How does Mizuno’s new low-spin driver perform? Find out in our Mizuno ST-Z 230 driver review.
Mizuno ST-Z 230 driver review: NCG Summary
This is a superb driver. The Mizuno ST-Z 230 driver looks terrific and finally has the performance that will make Mizuno a serious player in the metal wood market.
Golfers are going to love the ST-Z 230 as it sits neutral to open and feels like a rocket on a centred strike. You will see this driver in the bags of tour players this year, which is a huge stamp of approval for Mizuno.
- Neutral pear-shaped head
- Centred strikes are bullets
- Low spin
- Head feels really big
The ST-Z 230 feels like a top of the range driver. It looks well built it, feels weighty like most quality objects feel like, and the blue detailing lets you know its definitely a Mizuno.
The inclusion of a blue bridge on the sole near the face is Mizuno’s new coretech chamber which they say is the ‘missing piece’ that will bring their metal woods up to par with the quality of their irons, which is an exciting prospect.
I tested and used the ST-Z 220 driver for a number of months, and whilst it didn’t go as far as other available drivers, I found it very playable at a time when my driving was pretty poor. Mizuno claims to have solved their ball speed issue with some new technology on the sole, which is extremely exciting.
Mizuno have a lot of very loyal fans that would love to play the driver if it performed, so this could be a major breakthrough.
At address it’s hard to have any complaints. The head is slightly pear-shaped and sits ever so slightly open, which suits my eye, and I’m a big fan of the gloss finish on the crown.
The head somehow looks big behind the ball, which is confidence inspiring. I don’t know if this is because the head is actually big or if because the shaft is shorter than a lot of other brands at only 45 inches, it just feels big. I quite like it but fear other golfers will find it distracting.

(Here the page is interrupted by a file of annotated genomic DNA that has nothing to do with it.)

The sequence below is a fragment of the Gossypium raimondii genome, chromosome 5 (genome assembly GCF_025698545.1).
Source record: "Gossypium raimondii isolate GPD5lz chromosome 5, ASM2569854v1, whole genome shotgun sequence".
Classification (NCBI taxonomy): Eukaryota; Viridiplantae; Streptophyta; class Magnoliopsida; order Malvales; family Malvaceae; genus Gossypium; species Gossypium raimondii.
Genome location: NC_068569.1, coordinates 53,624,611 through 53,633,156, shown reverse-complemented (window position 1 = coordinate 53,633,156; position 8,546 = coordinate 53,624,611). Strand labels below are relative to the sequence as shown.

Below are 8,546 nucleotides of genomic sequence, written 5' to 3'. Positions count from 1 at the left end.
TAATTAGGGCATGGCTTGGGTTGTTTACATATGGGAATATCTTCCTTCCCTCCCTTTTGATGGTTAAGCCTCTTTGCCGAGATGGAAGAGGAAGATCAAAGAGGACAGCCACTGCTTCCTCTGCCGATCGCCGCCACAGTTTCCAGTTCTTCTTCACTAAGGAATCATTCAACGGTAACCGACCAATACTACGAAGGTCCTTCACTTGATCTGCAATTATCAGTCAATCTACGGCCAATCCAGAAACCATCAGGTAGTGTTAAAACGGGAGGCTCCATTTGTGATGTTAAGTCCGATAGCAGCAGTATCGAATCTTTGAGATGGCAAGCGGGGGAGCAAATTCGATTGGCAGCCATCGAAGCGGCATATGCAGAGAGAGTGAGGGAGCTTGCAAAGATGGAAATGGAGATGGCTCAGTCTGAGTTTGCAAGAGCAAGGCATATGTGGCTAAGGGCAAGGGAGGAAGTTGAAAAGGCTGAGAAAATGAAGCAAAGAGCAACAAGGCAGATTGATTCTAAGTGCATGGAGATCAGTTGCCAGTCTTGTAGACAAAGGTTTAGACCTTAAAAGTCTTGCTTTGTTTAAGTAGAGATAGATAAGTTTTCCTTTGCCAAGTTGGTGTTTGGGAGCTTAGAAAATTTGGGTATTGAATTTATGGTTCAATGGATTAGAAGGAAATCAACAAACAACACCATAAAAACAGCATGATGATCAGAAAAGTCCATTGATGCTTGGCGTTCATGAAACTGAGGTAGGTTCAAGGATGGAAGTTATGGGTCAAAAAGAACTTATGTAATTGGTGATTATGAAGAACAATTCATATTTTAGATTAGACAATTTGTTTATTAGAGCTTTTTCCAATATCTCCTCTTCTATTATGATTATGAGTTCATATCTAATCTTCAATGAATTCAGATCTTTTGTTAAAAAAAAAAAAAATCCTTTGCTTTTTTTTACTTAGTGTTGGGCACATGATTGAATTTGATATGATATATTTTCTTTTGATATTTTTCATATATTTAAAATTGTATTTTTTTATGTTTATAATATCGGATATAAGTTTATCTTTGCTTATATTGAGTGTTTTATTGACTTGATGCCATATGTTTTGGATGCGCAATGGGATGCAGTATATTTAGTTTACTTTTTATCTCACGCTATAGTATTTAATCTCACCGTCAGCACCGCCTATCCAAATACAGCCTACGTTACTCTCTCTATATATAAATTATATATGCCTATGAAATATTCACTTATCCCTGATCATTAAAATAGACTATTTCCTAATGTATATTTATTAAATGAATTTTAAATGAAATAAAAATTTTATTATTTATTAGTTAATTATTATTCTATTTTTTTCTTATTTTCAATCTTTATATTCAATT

I started my test of the Mizuno ST-Z 230 driver out on the course and used it for a few rounds before hitting it on the launch monitor. The middle strikes sound and feel out of this world, and I really liked the flight it produced.
I played with it in a variety of different conditions, as is always the case in the UK in December, and found I was able to flight the ball down whilst maintaining enough spin to keep the ball in the air which was great, and something I often can’t do with low spin drivers.
My results on the launch monitor make for very good reading. An average carry of 260 yards with the longest at 270 is really strong for me, and similar numbers to what I saw from the ‘big name brands’. The club head speed and ball speed are not that impressive but that can be blamed on it being 2 degrees and wearing 5 layers.
The great distance I achieved with the Mizuno ST-Z 230 driver is thanks to a new forged SAT 2041 beta Ti face is boosted by the Cortech Chamber on the sole. The new tech makes strikes feel solid from all over the face and keeps ball speed and distance up.
The dispersion with the ST-Z 230 isn’t great but some of that could be user error – what’s impressive is that despite my inconsistent ball striking distance remained long, and there wasn’t much drop off.
Mizuno have put a new cortech chamber on the sole of the driver, which has allowed them to redistribute the weight further back and around the head, making it extremely stable and long from centre, toe and heel.
I have been really impressed using the Mizuno ST-Z 230 driver, and I’d be quite happy to carry on using it as my first choice driver. To say this driver feels like no other is probably a bit extreme, but centred strikes do feel pretty much as good as I’ve experienced with any driver in 2023.
Mizuno fans, I think you will be really pleased when you try this.
Mizuno ST-Z 230 driver review: The Details
Available: Feb 2023
Lofts: 9.5˚, 10.5˚
More information: Mizuno website
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